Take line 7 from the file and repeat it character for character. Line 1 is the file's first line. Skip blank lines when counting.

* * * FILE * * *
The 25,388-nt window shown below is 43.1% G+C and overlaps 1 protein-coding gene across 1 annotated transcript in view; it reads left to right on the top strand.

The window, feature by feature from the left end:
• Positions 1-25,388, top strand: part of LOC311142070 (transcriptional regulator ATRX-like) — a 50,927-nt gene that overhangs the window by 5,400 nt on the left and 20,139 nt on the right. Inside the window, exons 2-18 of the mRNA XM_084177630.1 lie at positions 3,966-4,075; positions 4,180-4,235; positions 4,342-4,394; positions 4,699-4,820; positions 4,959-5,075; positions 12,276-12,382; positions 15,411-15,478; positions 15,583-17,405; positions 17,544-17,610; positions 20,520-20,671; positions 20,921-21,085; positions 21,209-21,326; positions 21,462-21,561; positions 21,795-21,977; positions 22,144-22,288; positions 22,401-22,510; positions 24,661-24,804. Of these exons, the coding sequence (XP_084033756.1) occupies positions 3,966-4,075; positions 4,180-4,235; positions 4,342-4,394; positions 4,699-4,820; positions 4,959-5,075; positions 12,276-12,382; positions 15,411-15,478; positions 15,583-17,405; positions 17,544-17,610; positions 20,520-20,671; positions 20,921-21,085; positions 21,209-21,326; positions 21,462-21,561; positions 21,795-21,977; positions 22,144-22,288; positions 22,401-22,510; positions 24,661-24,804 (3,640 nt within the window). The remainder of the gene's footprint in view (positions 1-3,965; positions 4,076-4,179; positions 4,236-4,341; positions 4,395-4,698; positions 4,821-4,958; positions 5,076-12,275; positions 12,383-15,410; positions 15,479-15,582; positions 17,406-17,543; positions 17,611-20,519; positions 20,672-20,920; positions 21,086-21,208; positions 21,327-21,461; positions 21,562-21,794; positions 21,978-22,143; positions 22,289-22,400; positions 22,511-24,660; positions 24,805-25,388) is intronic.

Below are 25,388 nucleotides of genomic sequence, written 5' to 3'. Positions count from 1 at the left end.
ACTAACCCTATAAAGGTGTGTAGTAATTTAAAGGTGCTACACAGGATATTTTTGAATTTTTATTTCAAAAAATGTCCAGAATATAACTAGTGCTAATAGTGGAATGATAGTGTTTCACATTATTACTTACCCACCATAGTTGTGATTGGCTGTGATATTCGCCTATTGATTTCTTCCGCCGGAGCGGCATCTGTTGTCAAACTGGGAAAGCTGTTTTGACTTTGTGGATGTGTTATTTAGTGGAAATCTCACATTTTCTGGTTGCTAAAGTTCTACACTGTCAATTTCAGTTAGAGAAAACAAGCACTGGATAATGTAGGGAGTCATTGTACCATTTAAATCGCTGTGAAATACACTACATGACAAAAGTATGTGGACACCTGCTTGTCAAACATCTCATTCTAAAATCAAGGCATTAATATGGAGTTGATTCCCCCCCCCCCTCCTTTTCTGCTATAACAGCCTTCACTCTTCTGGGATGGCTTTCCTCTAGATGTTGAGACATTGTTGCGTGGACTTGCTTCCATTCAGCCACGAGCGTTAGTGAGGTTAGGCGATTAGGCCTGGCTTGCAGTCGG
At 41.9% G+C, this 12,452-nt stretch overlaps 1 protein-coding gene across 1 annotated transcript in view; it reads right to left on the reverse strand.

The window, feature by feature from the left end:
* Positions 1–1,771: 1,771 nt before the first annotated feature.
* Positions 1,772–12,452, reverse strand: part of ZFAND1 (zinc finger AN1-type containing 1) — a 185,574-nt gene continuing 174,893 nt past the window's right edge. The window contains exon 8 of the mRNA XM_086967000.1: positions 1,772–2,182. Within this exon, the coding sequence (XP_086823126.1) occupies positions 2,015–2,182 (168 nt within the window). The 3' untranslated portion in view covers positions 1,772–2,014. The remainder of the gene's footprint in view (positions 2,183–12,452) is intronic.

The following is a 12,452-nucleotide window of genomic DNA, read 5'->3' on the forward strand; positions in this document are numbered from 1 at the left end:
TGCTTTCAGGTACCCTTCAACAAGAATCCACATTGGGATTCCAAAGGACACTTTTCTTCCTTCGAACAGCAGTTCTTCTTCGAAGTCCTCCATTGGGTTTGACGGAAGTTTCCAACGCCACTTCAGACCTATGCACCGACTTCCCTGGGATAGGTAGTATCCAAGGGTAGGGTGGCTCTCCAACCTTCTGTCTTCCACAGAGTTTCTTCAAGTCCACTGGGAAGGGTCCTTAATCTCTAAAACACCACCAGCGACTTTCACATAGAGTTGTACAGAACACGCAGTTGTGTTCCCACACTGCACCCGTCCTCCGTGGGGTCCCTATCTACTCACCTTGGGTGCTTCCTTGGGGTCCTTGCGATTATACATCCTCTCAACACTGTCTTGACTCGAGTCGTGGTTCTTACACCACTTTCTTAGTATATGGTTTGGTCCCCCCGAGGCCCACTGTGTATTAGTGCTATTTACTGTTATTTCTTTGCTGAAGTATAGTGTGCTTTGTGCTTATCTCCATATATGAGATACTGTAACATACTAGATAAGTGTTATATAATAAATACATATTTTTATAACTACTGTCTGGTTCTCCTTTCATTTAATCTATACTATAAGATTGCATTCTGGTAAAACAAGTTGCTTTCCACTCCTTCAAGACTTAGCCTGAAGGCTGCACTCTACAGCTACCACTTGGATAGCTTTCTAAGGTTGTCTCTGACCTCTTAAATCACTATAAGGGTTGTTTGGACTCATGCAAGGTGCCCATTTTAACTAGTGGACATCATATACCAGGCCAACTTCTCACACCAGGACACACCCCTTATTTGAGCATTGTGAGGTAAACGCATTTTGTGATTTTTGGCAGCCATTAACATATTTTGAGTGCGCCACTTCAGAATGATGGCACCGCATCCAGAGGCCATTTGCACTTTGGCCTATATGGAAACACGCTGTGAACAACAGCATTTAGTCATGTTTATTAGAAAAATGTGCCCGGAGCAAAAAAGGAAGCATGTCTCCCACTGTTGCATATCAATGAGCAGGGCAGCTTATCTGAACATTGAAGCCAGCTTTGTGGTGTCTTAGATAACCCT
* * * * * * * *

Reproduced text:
The window, feature by feature from the left end: